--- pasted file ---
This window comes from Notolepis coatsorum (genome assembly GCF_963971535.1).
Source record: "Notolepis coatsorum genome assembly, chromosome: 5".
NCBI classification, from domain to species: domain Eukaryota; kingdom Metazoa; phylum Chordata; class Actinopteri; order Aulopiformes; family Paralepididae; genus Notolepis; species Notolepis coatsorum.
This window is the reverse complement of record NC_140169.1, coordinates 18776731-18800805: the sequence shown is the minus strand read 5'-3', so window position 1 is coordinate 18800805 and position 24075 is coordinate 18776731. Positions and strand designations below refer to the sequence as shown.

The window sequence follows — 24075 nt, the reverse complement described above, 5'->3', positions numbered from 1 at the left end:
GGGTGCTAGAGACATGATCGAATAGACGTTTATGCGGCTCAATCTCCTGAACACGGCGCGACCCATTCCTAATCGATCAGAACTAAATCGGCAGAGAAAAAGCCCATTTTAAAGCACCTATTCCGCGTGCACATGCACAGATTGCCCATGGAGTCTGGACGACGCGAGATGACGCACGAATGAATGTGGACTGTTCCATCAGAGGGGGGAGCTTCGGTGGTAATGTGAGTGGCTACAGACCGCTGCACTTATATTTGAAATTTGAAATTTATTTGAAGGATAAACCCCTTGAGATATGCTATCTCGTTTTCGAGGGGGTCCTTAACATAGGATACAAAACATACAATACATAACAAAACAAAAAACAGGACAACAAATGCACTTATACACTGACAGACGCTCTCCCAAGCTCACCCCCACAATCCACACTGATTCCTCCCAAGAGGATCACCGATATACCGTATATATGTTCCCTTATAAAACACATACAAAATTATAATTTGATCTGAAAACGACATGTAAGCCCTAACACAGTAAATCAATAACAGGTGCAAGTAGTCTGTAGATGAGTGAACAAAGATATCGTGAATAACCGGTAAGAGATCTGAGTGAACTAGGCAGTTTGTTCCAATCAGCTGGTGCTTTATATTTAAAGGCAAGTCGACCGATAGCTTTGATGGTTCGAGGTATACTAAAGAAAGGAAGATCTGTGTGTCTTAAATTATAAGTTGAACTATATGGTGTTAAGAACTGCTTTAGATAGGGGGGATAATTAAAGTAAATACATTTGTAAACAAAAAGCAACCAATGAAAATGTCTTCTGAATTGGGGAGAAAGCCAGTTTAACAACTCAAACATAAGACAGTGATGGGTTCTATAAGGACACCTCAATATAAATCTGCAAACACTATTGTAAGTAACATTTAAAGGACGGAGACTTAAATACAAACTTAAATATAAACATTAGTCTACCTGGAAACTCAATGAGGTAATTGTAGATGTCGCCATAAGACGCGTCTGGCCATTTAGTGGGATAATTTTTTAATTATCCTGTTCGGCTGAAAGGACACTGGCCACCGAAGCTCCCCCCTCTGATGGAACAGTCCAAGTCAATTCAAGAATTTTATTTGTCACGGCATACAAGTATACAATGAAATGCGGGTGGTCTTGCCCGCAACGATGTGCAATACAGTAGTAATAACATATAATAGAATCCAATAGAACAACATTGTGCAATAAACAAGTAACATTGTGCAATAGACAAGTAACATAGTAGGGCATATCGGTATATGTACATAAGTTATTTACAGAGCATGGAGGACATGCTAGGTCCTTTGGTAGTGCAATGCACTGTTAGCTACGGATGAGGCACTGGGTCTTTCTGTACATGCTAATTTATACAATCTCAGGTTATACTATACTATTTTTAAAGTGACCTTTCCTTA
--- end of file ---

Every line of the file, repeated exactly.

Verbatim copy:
This window comes from Notolepis coatsorum (genome assembly GCF_963971535.1).
Source record: "Notolepis coatsorum genome assembly, chromosome: 5".
NCBI classification, from domain to species: domain Eukaryota; kingdom Metazoa; phylum Chordata; class Actinopteri; order Aulopiformes; family Paralepididae; genus Notolepis; species Notolepis coatsorum.
This window is the reverse complement of record NC_140169.1, coordinates 18776731-18800805: the sequence shown is the minus strand read 5'-3', so window position 1 is coordinate 18800805 and position 24075 is coordinate 18776731. Positions and strand designations below refer to the sequence as shown.

The window sequence follows — 24075 nt, the reverse complement described above, 5'->3', positions numbered from 1 at the left end:
GGGTGCTAGAGACATGATCGAATAGACGTTTATGCGGCTCAATCTCCTGAACACGGCGCGACCCATTCCTAATCGATCAGAACTAAATCGGCAGAGAAAAAGCCCATTTTAAAGCACCTATTCCGCGTGCACATGCACAGATTGCCCATGGAGTCTGGACGACGCGAGATGACGCACGAATGAATGTGGACTGTTCCATCAGAGGGGGGAGCTTCGGTGGTAATGTGAGTGGCTACAGACCGCTGCACTTATATTTGAAATTTGAAATTTATTTGAAGGATAAACCCCTTGAGATATGCTATCTCGTTTTCGAGGGGGTCCTTAACATAGGATACAAAACATACAATACATAACAAAACAAAAAACAGGACAACAAATGCACTTATACACTGACAGACGCTCTCCCAAGCTCACCCCCACAATCCACACTGATTCCTCCCAAGAGGATCACCGATATACCGTATATATGTTCCCTTATAAAACACATACAAAATTATAATTTGATCTGAAAACGACATGTAAGCCCTAACACAGTAAATCAATAACAGGTGCAAGTAGTCTGTAGATGAGTGAACAAAGATATCGTGAATAACCGGTAAGAGATCTGAGTGAACTAGGCAGTTTGTTCCAATCAGCTGGTGCTTTATATTTAAAGGCAAGTCGACCGATAGCTTTGATGGTTCGAGGTATACTAAAGAAAGGAAGATCTGTGTGTCTTAAATTATAAGTTGAACTATATGGTGTTAAGAACTGCTTTAGATAGGGGGGATAATTAAAGTAAATACATTTGTAAACAAAAAGCAACCAATGAAAATGTCTTCTGAATTGGGGAGAAAGCCAGTTTAACAACTCAAACATAAGACAGTGATGGGTTCTATAAGGACACCTCAATATAAATCTGCAAACACTATTGTAAGTAACATTTAAAGGACGGAGACTTAAATACAAACTTAAATATAAACATTAGTCTACCTGGAAACTCAATGAGGTAATTGTAGATGTCGCCATAAGACGCGTCTGGCCATTTAGTGGGATAATTTTTTAATTATCCTGTTCGGCTGAAAGGACACTGGCCACCGAAGCTCCCCCCTCTGATGGAACAGTCCAAGTCAATTCAAGAATTTTATTTGTCACGGCATACAAGTATACAATGAAATGCGGGTGGTCTTGCCCGCAACGATGTGCAATACAGTAGTAATAACATATAATAGAATCCAATAGAACAACATTGTGCAATAAACAAGTAACATTGTGCAATAGACAAGTAACATAGTAGGGCATATCGGTATATGTACATAAGTTATTTACAGAGCATGGAGGACATGCTAGGTCCTTTGGTAGTGCAATGCACTGTTAGCTACGGATGAGGCACTGGGTCTTTCTGTACATGCTAATTTATACAATCTCAGGTTATACTATACTATTTTTAAAGTGACCTTTCCTTA